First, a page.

5. Vincent Van Gogh, Dutch Post-Impressionist Painter, 1853-1890 (37 years) Paul Gauguin, French Post-Impressionist Painter, 1848-1903 (55 years)

6. Vincent Van Gogh, Self Portrait with Dark Felt Hat, 43 x 33 cm., Paris, Spring, 1886

7. (left) Van Gogh, Sorrow (Clasina Hoornik, called “Sien”) 1882 (right) Worn Out, 1882, both made in The Hague

9. (left) Vincent Van Gogh, Two Peasant Women Digging Potatoes, Neunen, 1885 (right) Jean-François Millet (French, 1814-1875) Gleaners, oil, 1857

12. With its calculated “ugliness” and religious overtones, The Potato Eaters (1885) is also an homage to Rembrandt's The Supper at Emmaus (1648) in the Louvre

13. I should be desperate if my figures were correct…. I do not want them to be academically correct….my great longing is to learn to make those very incorrectnesses, those deviations, remodelings, changes in reality, so that they may become, yes, lies if you like – but truer than literal truth.” Van Gogh’s emphasis

15. Flora Tristan (1803 - 1844) grandmother of Paul Gauguin, a socialist writer and activist, one of the founders of modern feminism. Her father, Mariano Tristán y Moscoso, was an Arequipa-born Peruvian colonel of the Spanish Navy, and her mother, Anne Laisney, a Frenchwoman. Her parents met in Bilbao, Spain during her father's stay there. Tristan wrote best selling Peregrinations of a Pariah about her travels to Peru.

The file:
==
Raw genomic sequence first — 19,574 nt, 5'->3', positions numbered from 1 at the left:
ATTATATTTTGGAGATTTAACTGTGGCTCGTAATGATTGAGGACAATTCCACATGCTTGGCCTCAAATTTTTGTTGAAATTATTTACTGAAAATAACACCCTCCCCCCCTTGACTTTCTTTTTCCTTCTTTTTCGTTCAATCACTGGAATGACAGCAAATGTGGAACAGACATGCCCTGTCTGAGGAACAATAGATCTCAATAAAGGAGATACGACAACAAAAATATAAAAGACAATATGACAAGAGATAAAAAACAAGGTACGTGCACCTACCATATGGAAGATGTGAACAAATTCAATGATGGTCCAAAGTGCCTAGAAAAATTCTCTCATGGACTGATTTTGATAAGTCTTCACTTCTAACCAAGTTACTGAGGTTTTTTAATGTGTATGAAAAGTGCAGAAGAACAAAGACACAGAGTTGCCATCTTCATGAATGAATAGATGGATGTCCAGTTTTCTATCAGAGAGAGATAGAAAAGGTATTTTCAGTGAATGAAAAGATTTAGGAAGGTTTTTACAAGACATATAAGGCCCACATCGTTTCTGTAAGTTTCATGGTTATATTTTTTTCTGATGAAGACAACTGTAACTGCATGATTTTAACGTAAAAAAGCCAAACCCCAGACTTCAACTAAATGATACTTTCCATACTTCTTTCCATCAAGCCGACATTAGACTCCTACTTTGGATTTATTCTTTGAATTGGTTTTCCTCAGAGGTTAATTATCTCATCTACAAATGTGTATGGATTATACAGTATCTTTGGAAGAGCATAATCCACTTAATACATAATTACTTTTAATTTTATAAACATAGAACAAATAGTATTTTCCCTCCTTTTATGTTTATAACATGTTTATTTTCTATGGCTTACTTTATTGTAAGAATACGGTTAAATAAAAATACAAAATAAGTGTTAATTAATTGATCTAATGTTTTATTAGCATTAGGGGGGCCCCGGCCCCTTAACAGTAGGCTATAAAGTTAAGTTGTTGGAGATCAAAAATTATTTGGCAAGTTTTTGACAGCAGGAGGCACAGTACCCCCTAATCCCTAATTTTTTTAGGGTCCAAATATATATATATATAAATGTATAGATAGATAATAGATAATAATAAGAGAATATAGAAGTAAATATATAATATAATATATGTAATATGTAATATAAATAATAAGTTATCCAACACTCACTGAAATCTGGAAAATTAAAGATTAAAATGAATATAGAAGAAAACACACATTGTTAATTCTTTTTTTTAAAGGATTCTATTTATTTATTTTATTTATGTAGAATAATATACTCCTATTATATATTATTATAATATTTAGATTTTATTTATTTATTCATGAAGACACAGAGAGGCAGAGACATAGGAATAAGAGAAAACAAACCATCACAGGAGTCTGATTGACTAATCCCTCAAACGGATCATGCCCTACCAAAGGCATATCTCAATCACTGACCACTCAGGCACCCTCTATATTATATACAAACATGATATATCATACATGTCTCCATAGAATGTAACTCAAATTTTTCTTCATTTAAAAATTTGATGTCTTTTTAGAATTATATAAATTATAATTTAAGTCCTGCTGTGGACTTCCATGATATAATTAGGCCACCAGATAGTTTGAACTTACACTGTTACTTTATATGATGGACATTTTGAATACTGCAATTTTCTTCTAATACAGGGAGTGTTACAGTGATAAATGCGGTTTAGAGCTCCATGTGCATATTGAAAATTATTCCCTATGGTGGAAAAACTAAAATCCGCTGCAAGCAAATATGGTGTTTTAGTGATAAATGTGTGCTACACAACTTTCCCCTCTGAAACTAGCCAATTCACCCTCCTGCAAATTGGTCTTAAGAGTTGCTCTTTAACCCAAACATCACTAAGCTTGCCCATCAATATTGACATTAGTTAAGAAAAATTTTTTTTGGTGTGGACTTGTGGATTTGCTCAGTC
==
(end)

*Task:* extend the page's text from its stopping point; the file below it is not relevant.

17. (Jacob) Camille Pissarro (1830-1903), an artist whose friendship and support provided encouragement for both Gauguin and Van Gogh Letter from Gauguin to Camille Pissarro, July 29, 1879 My dear Pissarro, I know an employee at the stock exchange who has asked me to buy two paintings for him for 300 F. Naturally, I intend to suggest some Pissarros to him and so upon your return, I would like for you to bring over a few, but in the 6 by 8 format–there is no need for them to be large. Don't be offended by what I am going to say, but you know as well as I do that the middle classes are difficult to please, so I would like this young man to have two paintings whose subjects are as pretty as possible. He is a young man who knows nothing at all about art, and does not pretend otherwise which is already something; however, some of your works could frighten him despite my influence on his judgment. So act for the best and see you soon. P Gauguin